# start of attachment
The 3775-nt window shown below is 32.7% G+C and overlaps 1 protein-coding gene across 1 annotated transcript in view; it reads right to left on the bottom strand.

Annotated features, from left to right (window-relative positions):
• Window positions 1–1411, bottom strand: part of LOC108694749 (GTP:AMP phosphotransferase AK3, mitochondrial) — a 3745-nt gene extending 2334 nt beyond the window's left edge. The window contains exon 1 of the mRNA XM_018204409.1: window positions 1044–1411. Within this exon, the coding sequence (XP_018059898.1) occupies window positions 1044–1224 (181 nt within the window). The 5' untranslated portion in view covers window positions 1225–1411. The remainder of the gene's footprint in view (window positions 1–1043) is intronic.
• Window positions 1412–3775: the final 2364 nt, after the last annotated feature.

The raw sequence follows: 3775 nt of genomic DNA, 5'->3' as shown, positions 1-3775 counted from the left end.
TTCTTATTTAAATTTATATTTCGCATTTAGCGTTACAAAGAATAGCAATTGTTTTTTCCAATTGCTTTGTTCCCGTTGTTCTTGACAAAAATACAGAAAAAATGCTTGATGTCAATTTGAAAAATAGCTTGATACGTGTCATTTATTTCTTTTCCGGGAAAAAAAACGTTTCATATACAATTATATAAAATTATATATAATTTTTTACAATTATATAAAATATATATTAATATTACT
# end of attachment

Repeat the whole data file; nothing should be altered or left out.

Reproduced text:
The 3775-nt window shown below is 32.7% G+C and overlaps 1 protein-coding gene across 1 annotated transcript in view; it reads right to left on the bottom strand.

Annotated features, from left to right (window-relative positions):
• Window positions 1–1411, bottom strand: part of LOC108694749 (GTP:AMP phosphotransferase AK3, mitochondrial) — a 3745-nt gene extending 2334 nt beyond the window's left edge. The window contains exon 1 of the mRNA XM_018204409.1: window positions 1044–1411. Within this exon, the coding sequence (XP_018059898.1) occupies window positions 1044–1224 (181 nt within the window). The 5' untranslated portion in view covers window positions 1225–1411. The remainder of the gene's footprint in view (window positions 1–1043) is intronic.
• Window positions 1412–3775: the final 2364 nt, after the last annotated feature.

The raw sequence follows: 3775 nt of genomic DNA, 5'->3' as shown, positions 1-3775 counted from the left end.
TTCTTATTTAAATTTATATTTCGCATTTAGCGTTACAAAGAATAGCAATTGTTTTTTCCAATTGCTTTGTTCCCGTTGTTCTTGACAAAAATACAGAAAAAATGCTTGATGTCAATTTGAAAAATAGCTTGATACGTGTCATTTATTTCTTTTCCGGGAAAAAAAACGTTTCATATACAATTATATAAAATTATATATAATTTTTTACAATTATATAAAATATATATTAATATTACT